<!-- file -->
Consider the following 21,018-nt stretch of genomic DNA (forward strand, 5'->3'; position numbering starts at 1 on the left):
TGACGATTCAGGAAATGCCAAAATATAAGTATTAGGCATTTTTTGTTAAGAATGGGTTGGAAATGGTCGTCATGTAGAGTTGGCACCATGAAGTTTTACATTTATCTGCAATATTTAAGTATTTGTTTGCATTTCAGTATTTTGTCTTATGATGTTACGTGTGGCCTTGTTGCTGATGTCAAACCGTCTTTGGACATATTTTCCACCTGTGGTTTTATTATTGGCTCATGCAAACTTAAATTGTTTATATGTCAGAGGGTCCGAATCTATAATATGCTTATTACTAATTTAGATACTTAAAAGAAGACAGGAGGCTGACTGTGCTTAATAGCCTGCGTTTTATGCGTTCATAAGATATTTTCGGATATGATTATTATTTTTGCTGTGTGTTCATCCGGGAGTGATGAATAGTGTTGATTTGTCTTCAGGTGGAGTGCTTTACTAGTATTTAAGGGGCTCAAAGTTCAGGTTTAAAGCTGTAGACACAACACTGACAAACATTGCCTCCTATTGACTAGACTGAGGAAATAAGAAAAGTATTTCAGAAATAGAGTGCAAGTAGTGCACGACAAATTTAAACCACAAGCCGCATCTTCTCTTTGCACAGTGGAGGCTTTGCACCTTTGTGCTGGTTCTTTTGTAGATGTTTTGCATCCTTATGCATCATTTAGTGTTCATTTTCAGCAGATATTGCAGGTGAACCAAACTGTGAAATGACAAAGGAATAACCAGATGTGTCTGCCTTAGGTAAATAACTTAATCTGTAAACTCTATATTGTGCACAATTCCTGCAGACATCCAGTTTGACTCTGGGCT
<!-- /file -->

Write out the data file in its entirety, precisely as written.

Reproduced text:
Consider the following 21,018-nt stretch of genomic DNA (forward strand, 5'->3'; position numbering starts at 1 on the left):
TGACGATTCAGGAAATGCCAAAATATAAGTATTAGGCATTTTTTGTTAAGAATGGGTTGGAAATGGTCGTCATGTAGAGTTGGCACCATGAAGTTTTACATTTATCTGCAATATTTAAGTATTTGTTTGCATTTCAGTATTTTGTCTTATGATGTTACGTGTGGCCTTGTTGCTGATGTCAAACCGTCTTTGGACATATTTTCCACCTGTGGTTTTATTATTGGCTCATGCAAACTTAAATTGTTTATATGTCAGAGGGTCCGAATCTATAATATGCTTATTACTAATTTAGATACTTAAAAGAAGACAGGAGGCTGACTGTGCTTAATAGCCTGCGTTTTATGCGTTCATAAGATATTTTCGGATATGATTATTATTTTTGCTGTGTGTTCATCCGGGAGTGATGAATAGTGTTGATTTGTCTTCAGGTGGAGTGCTTTACTAGTATTTAAGGGGCTCAAAGTTCAGGTTTAAAGCTGTAGACACAACACTGACAAACATTGCCTCCTATTGACTAGACTGAGGAAATAAGAAAAGTATTTCAGAAATAGAGTGCAAGTAGTGCACGACAAATTTAAACCACAAGCCGCATCTTCTCTTTGCACAGTGGAGGCTTTGCACCTTTGTGCTGGTTCTTTTGTAGATGTTTTGCATCCTTATGCATCATTTAGTGTTCATTTTCAGCAGATATTGCAGGTGAACCAAACTGTGAAATGACAAAGGAATAACCAGATGTGTCTGCCTTAGGTAAATAACTTAATCTGTAAACTCTATATTGTGCACAATTCCTGCAGACATCCAGTTTGACTCTGGGCT